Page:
Leolandia, the vibrant Italian theme park characterised by an eco-conscious and forward-looking ethos caters for a very specific sector of the market – the ten and under age-group.
Blooloop talked to Freddi, who is is the guiding force behind the park’s young market focus. He explains his lifelong love of theme parks and why Leolandia is a dream come true. In addition he talks expansion – and why Leolandia will be taking it slow and steady.
A lifelong love of theme parks
When Freddi was a child, his biggest dream was to work as a managing director for a theme park. “I wasn’t into sport, I wasn’t into football,” he says. “In Italy, everyone is into football, except me. I was into theme parks.”
When he was about eight years old, he went to Gardaland, Italy’s premier park, located on Lake Garda. He recalls their jingle, ‘A child’s dream is to go to Gardaland’. “It really was my dream,” he says. “I think everything started from that point.”
As a teenager, Freddi started working to make his dream a reality. “There was a water park close to my home, and I sent in feedback about everything,” he says. “Gradually they started to involve me, first in minor things, then in the bigger decisions, even though I was 14 or 15.”
In 1998, Freddi co-founded Parksmania, Italy’s number one portal for theme parks. This led, in 2000, to Freddi coordinating 20 Italian theme parks for a joint booth at the biggest touring tradeshow in Italy. “I was kind of a kid that time,” he recalls. “But when you’re a kid, you think you are much more adult than you are. I took risks that perhaps an adult wouldn’t have taken, and it paid off.”
In 2004, he was chosen by Disneyland Paris to work for their press department in Italy. “Within a short time, I became PR and press manager for Disneyland in Italy, and then marketing manager as well.”
From Minitalia to Leolandia
In 2008, an article caught Freddi’s eye. It concerned an old park, Minitalia, which was about to be refurbished. Minitalia originally opened in 1971. It was a miniature park at that point, a trend that was popular in Italy at the time. “The owners were in the textile industry,” Freddi explains. “Understanding that textiles would partially move to China and Eastern countries of the world, they decided to reinvest their money in building a park that would represent the beauty of Italy. This involved 160 monuments in miniature. They called it Minitalia.”
In 1997, Minitalia was sold to a family from a circus background. They added animals – a farm, aquarium, parrots – to the offering.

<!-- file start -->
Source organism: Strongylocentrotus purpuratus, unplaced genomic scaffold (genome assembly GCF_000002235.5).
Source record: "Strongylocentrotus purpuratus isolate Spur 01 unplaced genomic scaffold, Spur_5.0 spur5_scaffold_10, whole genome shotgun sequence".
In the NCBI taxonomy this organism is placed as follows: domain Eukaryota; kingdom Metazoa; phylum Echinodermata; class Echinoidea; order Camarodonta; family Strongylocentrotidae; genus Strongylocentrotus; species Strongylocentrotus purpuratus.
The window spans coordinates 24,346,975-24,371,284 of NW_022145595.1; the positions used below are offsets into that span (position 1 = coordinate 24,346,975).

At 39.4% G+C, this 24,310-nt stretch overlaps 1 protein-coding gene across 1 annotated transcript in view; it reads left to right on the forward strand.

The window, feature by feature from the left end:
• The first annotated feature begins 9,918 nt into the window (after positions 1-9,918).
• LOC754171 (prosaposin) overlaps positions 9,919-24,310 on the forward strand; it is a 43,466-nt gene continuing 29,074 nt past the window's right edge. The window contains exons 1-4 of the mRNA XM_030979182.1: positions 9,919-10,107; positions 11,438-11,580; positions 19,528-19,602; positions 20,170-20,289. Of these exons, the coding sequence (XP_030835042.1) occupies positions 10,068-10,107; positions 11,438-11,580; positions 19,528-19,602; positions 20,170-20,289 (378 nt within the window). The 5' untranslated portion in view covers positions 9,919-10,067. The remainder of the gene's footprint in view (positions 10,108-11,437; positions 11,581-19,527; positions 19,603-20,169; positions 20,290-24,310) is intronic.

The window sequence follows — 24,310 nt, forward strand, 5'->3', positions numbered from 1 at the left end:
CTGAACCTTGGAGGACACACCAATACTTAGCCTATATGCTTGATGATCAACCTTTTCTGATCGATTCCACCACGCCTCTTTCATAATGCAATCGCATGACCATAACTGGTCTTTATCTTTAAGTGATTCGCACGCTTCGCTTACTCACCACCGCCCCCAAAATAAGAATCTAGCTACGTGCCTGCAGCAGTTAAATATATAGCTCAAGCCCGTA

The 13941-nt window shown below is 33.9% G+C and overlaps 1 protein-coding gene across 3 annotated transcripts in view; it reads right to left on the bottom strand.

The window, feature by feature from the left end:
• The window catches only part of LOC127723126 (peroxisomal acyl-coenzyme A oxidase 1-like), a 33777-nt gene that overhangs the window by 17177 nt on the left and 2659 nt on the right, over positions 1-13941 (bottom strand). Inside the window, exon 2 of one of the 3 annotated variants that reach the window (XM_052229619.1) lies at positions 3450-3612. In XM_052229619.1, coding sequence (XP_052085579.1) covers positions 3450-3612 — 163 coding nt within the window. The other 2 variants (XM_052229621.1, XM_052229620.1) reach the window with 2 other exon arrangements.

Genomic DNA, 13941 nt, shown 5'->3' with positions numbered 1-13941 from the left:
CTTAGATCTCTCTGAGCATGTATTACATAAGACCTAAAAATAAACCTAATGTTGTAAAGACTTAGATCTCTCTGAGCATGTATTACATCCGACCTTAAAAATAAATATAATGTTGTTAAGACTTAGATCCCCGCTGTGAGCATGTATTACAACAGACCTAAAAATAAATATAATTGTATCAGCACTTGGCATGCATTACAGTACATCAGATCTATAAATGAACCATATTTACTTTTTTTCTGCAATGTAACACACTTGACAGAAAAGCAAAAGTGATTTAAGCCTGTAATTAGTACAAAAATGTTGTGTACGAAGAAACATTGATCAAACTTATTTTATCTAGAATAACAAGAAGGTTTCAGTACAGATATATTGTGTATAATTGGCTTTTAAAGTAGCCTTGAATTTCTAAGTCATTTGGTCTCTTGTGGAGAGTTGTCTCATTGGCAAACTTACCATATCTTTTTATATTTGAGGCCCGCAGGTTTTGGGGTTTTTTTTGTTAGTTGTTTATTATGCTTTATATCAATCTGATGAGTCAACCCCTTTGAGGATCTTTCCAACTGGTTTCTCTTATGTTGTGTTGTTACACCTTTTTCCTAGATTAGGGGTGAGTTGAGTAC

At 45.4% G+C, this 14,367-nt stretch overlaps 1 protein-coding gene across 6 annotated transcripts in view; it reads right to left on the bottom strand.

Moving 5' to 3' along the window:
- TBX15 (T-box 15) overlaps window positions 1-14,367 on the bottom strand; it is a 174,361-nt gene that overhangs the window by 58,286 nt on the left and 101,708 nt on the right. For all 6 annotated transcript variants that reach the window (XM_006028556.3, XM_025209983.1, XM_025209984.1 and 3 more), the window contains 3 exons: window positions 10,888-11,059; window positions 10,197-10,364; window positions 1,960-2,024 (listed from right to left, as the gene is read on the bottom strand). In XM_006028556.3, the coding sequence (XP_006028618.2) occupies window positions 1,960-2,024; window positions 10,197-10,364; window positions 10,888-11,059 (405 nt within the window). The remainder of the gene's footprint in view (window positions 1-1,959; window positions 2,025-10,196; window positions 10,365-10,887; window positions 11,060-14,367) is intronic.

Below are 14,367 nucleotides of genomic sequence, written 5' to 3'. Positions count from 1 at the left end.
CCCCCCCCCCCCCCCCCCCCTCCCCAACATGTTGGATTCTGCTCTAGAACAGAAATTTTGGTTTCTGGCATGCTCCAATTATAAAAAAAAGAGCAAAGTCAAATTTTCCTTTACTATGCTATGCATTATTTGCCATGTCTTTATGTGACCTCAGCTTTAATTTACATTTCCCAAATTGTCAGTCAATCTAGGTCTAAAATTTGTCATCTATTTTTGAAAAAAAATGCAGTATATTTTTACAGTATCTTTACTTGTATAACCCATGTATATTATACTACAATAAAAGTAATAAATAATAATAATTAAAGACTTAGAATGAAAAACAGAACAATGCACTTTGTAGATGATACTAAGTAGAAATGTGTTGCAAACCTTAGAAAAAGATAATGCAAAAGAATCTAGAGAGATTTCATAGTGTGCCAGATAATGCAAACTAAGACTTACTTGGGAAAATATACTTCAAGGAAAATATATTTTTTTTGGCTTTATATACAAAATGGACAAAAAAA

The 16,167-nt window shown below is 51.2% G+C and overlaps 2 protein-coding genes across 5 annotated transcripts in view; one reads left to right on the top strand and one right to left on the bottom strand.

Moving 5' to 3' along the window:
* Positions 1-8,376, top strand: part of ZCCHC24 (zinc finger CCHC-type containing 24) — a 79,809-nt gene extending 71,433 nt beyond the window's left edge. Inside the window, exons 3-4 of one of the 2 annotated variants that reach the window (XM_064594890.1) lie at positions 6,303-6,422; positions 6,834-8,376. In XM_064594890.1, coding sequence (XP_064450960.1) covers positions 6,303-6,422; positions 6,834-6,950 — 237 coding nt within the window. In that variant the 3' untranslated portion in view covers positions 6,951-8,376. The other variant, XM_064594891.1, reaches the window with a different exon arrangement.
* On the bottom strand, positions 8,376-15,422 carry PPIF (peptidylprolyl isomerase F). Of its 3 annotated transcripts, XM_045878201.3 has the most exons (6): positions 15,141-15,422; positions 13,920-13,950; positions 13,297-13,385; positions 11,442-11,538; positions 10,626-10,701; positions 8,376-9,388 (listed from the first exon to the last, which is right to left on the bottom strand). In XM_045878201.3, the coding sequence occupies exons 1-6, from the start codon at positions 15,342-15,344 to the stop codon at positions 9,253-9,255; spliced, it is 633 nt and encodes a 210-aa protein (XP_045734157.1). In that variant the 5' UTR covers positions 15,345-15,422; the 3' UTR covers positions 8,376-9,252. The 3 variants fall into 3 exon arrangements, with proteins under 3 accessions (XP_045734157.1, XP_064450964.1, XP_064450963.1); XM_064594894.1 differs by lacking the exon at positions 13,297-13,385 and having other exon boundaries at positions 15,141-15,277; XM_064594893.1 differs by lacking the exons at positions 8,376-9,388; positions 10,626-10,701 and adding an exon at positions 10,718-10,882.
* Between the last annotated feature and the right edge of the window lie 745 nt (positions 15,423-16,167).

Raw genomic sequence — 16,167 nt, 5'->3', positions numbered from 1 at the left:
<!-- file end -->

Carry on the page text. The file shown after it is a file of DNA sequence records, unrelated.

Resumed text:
The park was bought in 2007 by a group of investors called Thorus, led by Mr Giuseppe Ira. The finance came 70 percent from local investors and 30 percent from Zamperla, the Italian ride design and manufacturing company. Zamperla has been creating family rides, thrill rides and roller coasters globally since 1966.
The Youngest Italian Theme Park Managing Director
Realising that a relaunch would require enthusiastic staff, Freddi got in touch with them through the Italian Amusement Park Association. “I thought they would need, eventually, a managing director. An Italian one.” Their response was to summon him for an interview. Freddi remembers clearly what they said to him after the interview. “They said: ‘You are that person we were not looking for… but you are, in fact, exactly what we need.’”
He started to work for the park, renamed Leolandia, in 2008. “When Zamperla sold its shares in 2009, I became, at 28, the youngest Italian theme park managing director.”
At that time, Leolandia had fewer than 300,000 guests per year. “Now we have around 800,000,” says Freddi.
Targeting a Fresh Demographic for Italy
Initially, the idea was that Leolandia would showcase just Zamperla rides. However, when Freddi joined the company, it struck him that Italy already had numerous amusement parks. So he decided to concentrate on a hitherto largely overlooked demographic.
“My feeling was that there was no need for yet another amusement park,” he says. “Why not focus instead on creating the best, the most beautiful, the most loved theme park for kids under ten? That was something that didn’t exist at all in Italy.”
Having made the decision, the next priority was to identify a set of values which would carry the park into the future. “The first value was storytelling,” says Freddi. “Eight years ago we began to explore storytelling. That was unusual at that time in Italy.” Storytelling remains at the heart of everything Leolandia does.
The second value lay in being eco-conscious and green. “We are the only park that has been buying energy from renewable sources. We have been doing so since 2009 and are still the only park today.” The park runs a variety of projects that reduce its environmental impact. “Everything we use in our food department, from the forks and the spoons and the napkins, is sustainable,” says Freddi. “our staff can throw it all away and compost it with the vegetables. We are really advanced in that.”